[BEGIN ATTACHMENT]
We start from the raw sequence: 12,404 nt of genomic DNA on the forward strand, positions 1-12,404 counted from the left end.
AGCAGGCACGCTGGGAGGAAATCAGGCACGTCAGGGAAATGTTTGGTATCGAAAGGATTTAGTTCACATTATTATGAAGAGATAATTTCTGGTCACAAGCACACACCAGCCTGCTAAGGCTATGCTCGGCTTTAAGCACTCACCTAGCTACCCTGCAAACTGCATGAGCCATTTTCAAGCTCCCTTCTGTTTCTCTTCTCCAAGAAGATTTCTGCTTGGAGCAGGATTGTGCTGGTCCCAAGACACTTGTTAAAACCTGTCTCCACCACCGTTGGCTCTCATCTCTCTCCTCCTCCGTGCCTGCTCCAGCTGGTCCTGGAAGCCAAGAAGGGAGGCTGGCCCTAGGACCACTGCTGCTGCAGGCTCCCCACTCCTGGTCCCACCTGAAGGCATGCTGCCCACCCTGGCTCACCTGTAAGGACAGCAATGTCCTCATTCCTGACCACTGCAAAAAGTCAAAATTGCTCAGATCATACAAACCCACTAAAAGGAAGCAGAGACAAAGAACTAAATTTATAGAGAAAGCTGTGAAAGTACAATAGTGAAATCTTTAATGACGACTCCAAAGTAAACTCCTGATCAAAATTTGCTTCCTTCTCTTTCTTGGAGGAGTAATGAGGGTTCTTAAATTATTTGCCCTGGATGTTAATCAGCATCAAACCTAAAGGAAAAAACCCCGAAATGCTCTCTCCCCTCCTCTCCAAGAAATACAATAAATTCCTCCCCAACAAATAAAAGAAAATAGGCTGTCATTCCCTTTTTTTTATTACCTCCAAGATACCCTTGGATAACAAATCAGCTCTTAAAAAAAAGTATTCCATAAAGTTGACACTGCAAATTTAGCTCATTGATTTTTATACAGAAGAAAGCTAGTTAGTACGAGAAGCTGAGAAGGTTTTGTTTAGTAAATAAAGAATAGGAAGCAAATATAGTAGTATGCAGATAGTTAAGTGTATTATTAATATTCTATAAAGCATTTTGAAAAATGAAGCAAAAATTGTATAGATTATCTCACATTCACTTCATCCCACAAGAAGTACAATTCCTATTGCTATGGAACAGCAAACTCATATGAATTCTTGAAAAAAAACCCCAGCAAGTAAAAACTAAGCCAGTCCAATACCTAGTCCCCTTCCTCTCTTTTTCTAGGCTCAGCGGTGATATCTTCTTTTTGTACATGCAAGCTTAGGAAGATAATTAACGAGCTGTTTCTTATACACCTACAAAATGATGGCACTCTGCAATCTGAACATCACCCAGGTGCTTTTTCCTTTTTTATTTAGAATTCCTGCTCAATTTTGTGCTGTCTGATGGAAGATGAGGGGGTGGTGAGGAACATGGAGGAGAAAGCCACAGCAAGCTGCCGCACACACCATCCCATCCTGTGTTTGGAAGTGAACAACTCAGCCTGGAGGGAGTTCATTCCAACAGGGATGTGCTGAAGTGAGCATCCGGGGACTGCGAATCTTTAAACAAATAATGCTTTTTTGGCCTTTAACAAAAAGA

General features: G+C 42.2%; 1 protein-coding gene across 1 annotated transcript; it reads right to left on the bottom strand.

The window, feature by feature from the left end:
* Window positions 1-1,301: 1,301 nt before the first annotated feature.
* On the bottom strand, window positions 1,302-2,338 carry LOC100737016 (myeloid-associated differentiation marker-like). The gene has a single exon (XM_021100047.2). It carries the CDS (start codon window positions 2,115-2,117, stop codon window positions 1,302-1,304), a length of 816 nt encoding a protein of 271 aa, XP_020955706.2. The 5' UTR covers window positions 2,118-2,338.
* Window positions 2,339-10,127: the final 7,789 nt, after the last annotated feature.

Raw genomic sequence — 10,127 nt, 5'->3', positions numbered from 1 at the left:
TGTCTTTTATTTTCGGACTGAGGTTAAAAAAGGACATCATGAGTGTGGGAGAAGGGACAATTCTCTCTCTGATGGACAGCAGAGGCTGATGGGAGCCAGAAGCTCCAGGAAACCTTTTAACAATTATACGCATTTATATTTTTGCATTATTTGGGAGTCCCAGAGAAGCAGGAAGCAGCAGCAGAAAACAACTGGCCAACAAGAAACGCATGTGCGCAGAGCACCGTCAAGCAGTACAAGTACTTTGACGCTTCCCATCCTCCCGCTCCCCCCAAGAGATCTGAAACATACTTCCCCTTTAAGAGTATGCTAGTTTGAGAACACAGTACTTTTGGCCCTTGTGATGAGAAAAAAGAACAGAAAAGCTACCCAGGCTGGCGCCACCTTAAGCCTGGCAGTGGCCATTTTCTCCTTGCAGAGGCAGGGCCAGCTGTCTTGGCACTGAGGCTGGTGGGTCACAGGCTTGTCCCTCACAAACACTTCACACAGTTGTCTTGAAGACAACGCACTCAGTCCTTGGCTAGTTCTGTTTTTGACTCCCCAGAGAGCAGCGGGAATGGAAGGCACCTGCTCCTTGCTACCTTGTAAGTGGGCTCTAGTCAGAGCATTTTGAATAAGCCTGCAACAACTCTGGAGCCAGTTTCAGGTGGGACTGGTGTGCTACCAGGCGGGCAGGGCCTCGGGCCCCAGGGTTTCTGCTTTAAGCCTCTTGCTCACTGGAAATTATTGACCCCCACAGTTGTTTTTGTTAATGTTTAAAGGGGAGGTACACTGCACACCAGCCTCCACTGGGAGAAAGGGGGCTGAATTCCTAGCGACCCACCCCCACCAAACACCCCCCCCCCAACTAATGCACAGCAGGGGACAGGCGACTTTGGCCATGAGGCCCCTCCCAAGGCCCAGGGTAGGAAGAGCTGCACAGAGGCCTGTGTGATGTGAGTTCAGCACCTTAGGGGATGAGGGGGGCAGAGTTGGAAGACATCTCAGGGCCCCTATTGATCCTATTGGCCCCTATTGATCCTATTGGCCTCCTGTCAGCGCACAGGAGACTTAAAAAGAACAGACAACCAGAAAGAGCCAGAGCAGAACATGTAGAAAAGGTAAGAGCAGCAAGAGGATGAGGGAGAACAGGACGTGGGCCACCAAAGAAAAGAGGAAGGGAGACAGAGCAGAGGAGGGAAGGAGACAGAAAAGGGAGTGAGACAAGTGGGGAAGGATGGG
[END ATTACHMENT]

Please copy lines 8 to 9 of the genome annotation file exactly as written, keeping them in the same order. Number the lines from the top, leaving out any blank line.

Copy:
Raw genomic sequence — 10,127 nt, 5'->3', positions numbered from 1 at the left:
TGTCTTTTATTTTCGGACTGAGGTTAAAAAAGGACATCATGAGTGTGGGAGAAGGGACAATTCTCTCTCTGATGGACAGCAGAGGCTGATGGGAGCCAGAAGCTCCAGGAAACCTTTTAACAATTATACGCATTTATATTTTTGCATTATTTGGGAGTCCCAGAGAAGCAGGAAGCAGCAGCAGAAAACAACTGGCCAACAAGAAACGCATGTGCGCAGAGCACCGTCAAGCAGTACAAGTACTTTGACGCTTCCCATCCTCCCGCTCCCCCCAAGAGATCTGAAACATACTTCCCCTTTAAGAGTATGCTAGTTTGAGAACACAGTACTTTTGGCCCTTGTGATGAGAAAAAAGAACAGAAAAGCTACCCAGGCTGGCGCCACCTTAAGCCTGGCAGTGGCCATTTTCTCCTTGCAGAGGCAGGGCCAGCTGTCTTGGCACTGAGGCTGGTGGGTCACAGGCTTGTCCCTCACAAACACTTCACACAGTTGTCTTGAAGACAACGCACTCAGTCCTTGGCTAGTTCTGTTTTTGACTCCCCAGAGAGCAGCGGGAATGGAAGGCACCTGCTCCTTGCTACCTTGTAAGTGGGCTCTAGTCAGAGCATTTTGAATAAGCCTGCAACAACTCTGGAGCCAGTTTCAGGTGGGACTGGTGTGCTACCAGGCGGGCAGGGCCTCGGGCCCCAGGGTTTCTGCTTTAAGCCTCTTGCTCACTGGAAATTATTGACCCCCACAGTTGTTTTTGTTAATGTTTAAAGGGGAGGTACACTGCACACCAGCCTCCACTGGGAGAAAGGGGGCTGAATTCCTAGCGACCCACCCCCACCAAACACCCCCCCCCCAACTAATGCACAGCAGGGGACAGGCGACTTTGGCCATGAGGCCCCTCCCAAGGCCCAGGGTAGGAAGAGCTGCACAGAGGCCTGTGTGATGTGAGTTCAGCACCTTAGGGGATGAGGGGGGCAGAGTTGGAAGACATCTCAGGGCCCCTATTGATCCTATTGGCCCCTATTGATCCTATTGGCCTCCTGTCAGCGCACAGGAGACTTAAAAAGAACAGACAACCAGAAAGAGCCAGAGCAGAACATGTAGAAAAGGTAAGAGCAGCAAGAGGATGAGGGAGAACAGGACGTGGGCCACCAAAGAAAAGAGGAAGGGAGACAGAGCAGAGGAGGGAAGGAGACAGAAAAGGGAGTGAGACAAGTGGGGAAGGATGGG